mockingbird chapter 10


«Make us up one, Jem,» I said.

«I’m tired of makin’ ’em up.»

Our first days of freedom, and we were tired. I wondered what the summer would bring.

We went to the front yard, where Dill stood looking down the street at the dark face of the Radley Place. «I — smell — death,» he said. «I do, I mean it,» he said, when I told him to shut up.

«You mean when somebody’s dyin’ you can smell it?»

«No, I mean I can smell somebody an’ tell if they’re gonna die. An old lady taught me how.» Dill sniffed me. «Jean — Louise — Finch, you are going to die in three days.»

«Dill, if you don’t shut up, I’ll knock you bowlegged. I mean it, now-»

«Stop, Scout,» said Jem, «you act like you believe in Hot Steams.»

«What’s a Hot Steam?» asked Dill.

«Haven’t you ever walked along a lonesome road at night and passed by a hot place?» Jem asked Dill. «A Hot Steam’s somebody who can’t get to heaven, just goes around on lonesome roads an’ if you walk through him, when you die you’ll be one too and-»

«How can you keep from passing through one?»

«You can’t,» said Jem. «Sometimes they stretch all the way across the road, but if you have to go through one you say, ‘Angel-bright, life-in-death; get off the road, don’t suck my breath.»

«Don’t you listen to him, Dill,» I said. «Calpurnia says l hat’s nigger-talk.»

Jem frowned darkly at me, but said, «Well, are we gonna play anything or not?»

«Let’s roll in the tire,» I suggested.

Jem sighed. «You know I’m too big.»

«You can push.»

I ran to the back yard and pulled an old car tire from under I he house. I rolled it up to the front yard. «I’m first,» I said.

Dill wanted to be first because he just got here, but Jem awarded me first push with an extra time for Dill, and I folded myself inside the tire.

Jem didn’t like that I’d contradicted him on Hot Steams, so he pushed the tire down the sidewalk with all his force, Ground, sky and houses merged into a mad palette, my ears were throbbing, I was suffocating. I could not put out my hands to stop, they were blocked between my chest and knees. I could only hope that Jem would outrun the tire and me, or that the lire would bump into something in the sidewalk and stop. I heard him behind me, running and shouting.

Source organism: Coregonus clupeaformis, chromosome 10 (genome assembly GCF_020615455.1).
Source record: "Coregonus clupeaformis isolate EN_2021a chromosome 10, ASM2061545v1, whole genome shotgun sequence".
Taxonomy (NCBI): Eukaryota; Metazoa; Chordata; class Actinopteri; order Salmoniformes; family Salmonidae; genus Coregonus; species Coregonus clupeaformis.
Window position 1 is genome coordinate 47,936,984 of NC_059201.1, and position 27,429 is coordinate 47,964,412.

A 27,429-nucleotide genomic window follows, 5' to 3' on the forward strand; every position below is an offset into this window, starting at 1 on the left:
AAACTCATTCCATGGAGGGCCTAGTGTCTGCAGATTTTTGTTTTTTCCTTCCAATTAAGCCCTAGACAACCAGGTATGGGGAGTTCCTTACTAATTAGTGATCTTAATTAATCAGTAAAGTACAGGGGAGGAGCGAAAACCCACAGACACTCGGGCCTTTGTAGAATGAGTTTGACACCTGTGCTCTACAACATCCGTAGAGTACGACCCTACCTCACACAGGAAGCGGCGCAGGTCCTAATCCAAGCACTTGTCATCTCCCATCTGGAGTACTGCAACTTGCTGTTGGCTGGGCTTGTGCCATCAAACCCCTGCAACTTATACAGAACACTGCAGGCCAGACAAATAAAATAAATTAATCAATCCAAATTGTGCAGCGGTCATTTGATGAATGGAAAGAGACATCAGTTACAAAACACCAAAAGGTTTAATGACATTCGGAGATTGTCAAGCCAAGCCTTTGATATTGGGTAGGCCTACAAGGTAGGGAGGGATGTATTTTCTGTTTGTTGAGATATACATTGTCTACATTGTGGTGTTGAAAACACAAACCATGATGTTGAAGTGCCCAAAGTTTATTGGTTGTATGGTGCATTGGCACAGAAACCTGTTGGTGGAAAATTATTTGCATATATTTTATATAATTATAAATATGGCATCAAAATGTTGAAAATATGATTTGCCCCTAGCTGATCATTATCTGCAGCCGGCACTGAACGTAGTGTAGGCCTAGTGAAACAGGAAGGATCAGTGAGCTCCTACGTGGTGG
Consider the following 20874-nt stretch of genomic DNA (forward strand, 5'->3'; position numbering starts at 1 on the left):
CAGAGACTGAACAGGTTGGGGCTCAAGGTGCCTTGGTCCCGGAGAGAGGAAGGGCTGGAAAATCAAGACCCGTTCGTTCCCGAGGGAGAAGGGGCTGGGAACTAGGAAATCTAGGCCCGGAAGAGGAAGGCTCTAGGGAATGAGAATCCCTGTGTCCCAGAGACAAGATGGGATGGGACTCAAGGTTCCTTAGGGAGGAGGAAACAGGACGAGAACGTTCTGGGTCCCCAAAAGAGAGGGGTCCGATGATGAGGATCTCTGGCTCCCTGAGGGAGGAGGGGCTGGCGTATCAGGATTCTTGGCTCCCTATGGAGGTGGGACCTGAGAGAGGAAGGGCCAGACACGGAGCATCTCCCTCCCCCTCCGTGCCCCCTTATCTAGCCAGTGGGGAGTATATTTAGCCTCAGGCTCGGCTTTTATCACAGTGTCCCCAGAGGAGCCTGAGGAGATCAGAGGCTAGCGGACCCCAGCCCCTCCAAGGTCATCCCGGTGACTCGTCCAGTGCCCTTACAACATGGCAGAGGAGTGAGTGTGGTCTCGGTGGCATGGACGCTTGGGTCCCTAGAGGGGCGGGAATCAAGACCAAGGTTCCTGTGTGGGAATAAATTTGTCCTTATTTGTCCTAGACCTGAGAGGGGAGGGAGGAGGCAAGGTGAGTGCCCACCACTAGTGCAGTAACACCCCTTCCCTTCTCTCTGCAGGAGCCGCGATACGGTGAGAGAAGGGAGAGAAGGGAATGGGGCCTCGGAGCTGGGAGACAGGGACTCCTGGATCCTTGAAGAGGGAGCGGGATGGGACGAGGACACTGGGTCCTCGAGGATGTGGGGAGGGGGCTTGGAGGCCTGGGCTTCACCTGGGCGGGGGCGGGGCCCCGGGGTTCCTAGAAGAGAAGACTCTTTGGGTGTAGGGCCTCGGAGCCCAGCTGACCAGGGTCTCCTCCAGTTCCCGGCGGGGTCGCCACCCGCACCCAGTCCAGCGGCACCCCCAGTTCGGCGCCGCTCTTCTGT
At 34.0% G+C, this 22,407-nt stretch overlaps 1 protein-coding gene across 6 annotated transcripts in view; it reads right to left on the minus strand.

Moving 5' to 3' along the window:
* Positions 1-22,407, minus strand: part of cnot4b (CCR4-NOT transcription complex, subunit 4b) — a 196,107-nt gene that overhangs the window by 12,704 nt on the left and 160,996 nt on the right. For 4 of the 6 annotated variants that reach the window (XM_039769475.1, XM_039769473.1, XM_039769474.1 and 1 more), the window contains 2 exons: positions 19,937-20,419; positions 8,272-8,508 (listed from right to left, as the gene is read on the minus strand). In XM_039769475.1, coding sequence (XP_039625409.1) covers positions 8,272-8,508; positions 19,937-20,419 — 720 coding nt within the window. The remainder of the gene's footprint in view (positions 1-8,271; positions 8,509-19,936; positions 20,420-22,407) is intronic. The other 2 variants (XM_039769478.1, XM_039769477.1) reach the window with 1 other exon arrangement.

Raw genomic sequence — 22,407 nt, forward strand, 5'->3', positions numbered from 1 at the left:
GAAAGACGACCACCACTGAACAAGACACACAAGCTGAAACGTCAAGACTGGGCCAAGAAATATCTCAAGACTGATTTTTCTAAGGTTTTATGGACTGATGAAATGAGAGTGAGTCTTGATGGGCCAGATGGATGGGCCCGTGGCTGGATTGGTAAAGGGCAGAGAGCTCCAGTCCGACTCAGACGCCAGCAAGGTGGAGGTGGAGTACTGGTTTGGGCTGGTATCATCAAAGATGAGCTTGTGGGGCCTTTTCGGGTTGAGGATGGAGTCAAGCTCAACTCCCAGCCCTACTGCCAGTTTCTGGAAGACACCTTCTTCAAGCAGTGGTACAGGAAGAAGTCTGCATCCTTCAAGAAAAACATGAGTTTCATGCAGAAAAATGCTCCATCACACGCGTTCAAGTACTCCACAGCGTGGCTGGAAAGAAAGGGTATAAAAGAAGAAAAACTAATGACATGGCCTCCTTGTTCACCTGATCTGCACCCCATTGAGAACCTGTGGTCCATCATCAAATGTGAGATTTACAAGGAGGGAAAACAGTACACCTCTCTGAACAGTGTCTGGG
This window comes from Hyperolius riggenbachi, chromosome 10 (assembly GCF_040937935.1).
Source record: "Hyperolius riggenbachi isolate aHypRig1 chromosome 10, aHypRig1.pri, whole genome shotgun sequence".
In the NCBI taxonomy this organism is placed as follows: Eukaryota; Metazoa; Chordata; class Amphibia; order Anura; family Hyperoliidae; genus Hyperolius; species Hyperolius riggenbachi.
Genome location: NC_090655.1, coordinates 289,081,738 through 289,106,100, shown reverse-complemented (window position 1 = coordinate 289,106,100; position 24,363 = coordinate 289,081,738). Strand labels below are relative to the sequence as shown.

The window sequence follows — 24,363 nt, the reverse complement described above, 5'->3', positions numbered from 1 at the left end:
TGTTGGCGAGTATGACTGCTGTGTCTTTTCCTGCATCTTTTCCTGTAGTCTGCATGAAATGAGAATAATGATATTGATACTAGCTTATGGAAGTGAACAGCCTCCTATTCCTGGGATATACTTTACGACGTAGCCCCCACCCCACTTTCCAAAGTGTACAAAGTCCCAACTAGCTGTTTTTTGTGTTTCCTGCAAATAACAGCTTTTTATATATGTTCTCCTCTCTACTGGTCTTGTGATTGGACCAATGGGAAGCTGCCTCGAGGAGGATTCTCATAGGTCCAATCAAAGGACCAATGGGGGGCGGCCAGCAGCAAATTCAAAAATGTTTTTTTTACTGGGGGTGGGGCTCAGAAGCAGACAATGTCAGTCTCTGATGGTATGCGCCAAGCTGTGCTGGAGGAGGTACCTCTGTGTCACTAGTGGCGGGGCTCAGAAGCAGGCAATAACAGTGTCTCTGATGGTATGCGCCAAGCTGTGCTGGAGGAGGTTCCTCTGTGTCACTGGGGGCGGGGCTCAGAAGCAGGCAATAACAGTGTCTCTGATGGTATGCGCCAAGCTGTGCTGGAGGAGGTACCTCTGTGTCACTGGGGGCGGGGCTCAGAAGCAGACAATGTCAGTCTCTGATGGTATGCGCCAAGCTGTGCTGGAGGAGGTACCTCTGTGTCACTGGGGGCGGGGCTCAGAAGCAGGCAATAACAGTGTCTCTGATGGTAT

The tire bumped on gravel, rolled across the road, crashed into a barrier and popped me like a cork onto the ground. I lay on the ground, unable to move, and heard Jem’s voice: «Scout, get away from there, come on!»

I raised my head and stared at the Radley Place steps in front of me. I froze.

«Come on, Scout, don’t just he there!» Jem was screaming. «Get up and get the tire!»

When I was able to move, I ran back to them as fast as my shaking knees would carry me.

«Why didn’t you bring the tire?» Jem shouted.

«Why don’t you get it?» I screamed.

Jem was silent.

«Go on, it isn’t far inside the gate. Why, you even touched the house once, remember?»

Jem looked at me angrily, ran into the Radley yard and brought the tire back.

«See there?» He said triumphantly. «Nothin’ to it. Sometimes, Scout, you act so much like a girl.»

There was more to it than he knew, but I decided not to tell him.

Calpurnia appeared in the front door and said, «Lemonade time! You all get in out of that hot sun before you fry alive!» Lemonade in the middle of the morning was a summertime ritual.

After he drank his second glassful, Jem announced, «I know what we are going to play. Something new, something different.»

«What?» asked Dill.

«Boo Radley.»

It was clear that Jem wanted to demonstrate his fearless heroism, to show that he wasn’t afraid of Radleys in any shape or form.